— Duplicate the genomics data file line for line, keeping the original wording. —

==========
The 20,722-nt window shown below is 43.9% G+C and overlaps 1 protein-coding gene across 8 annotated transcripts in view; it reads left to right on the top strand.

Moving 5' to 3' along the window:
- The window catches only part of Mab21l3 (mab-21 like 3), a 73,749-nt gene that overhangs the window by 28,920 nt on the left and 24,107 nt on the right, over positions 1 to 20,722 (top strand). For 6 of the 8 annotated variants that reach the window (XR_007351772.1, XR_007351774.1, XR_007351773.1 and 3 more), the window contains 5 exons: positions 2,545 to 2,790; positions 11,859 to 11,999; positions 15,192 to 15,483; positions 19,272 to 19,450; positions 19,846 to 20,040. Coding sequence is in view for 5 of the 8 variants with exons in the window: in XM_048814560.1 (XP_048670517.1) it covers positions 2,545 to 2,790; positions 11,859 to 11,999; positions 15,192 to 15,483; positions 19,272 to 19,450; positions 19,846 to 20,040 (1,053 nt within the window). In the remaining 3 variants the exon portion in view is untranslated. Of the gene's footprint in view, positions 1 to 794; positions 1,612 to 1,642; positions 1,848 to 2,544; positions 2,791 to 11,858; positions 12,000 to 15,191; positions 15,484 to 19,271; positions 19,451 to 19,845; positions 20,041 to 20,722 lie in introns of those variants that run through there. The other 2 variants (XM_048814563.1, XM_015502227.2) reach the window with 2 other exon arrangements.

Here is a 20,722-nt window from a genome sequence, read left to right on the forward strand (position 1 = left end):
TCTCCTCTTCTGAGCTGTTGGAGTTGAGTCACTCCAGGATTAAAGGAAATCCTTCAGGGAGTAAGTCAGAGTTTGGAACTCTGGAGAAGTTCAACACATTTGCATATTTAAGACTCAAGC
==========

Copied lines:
The 20,722-nt window shown below is 43.9% G+C and overlaps 1 protein-coding gene across 8 annotated transcripts in view; it reads left to right on the top strand.

Moving 5' to 3' along the window:
- The window catches only part of Mab21l3 (mab-21 like 3), a 73,749-nt gene that overhangs the window by 28,920 nt on the left and 24,107 nt on the right, over positions 1 to 20,722 (top strand). For 6 of the 8 annotated variants that reach the window (XR_007351772.1, XR_007351774.1, XR_007351773.1 and 3 more), the window contains 5 exons: positions 2,545 to 2,790; positions 11,859 to 11,999; positions 15,192 to 15,483; positions 19,272 to 19,450; positions 19,846 to 20,040. Coding sequence is in view for 5 of the 8 variants with exons in the window: in XM_048814560.1 (XP_048670517.1) it covers positions 2,545 to 2,790; positions 11,859 to 11,999; positions 15,192 to 15,483; positions 19,272 to 19,450; positions 19,846 to 20,040 (1,053 nt within the window). In the remaining 3 variants the exon portion in view is untranslated. Of the gene's footprint in view, positions 1 to 794; positions 1,612 to 1,642; positions 1,848 to 2,544; positions 2,791 to 11,858; positions 12,000 to 15,191; positions 15,484 to 19,271; positions 19,451 to 19,845; positions 20,041 to 20,722 lie in introns of those variants that run through there. The other 2 variants (XM_048814563.1, XM_015502227.2) reach the window with 2 other exon arrangements.

Here is a 20,722-nt window from a genome sequence, read left to right on the forward strand (position 1 = left end):
TCTCCTCTTCTGAGCTGTTGGAGTTGAGTCACTCCAGGATTAAAGGAAATCCTTCAGGGAGTAAGTCAGAGTTTGGAACTCTGGAGAAGTTCAACACATTTGCATATTTAAGACTCAAGC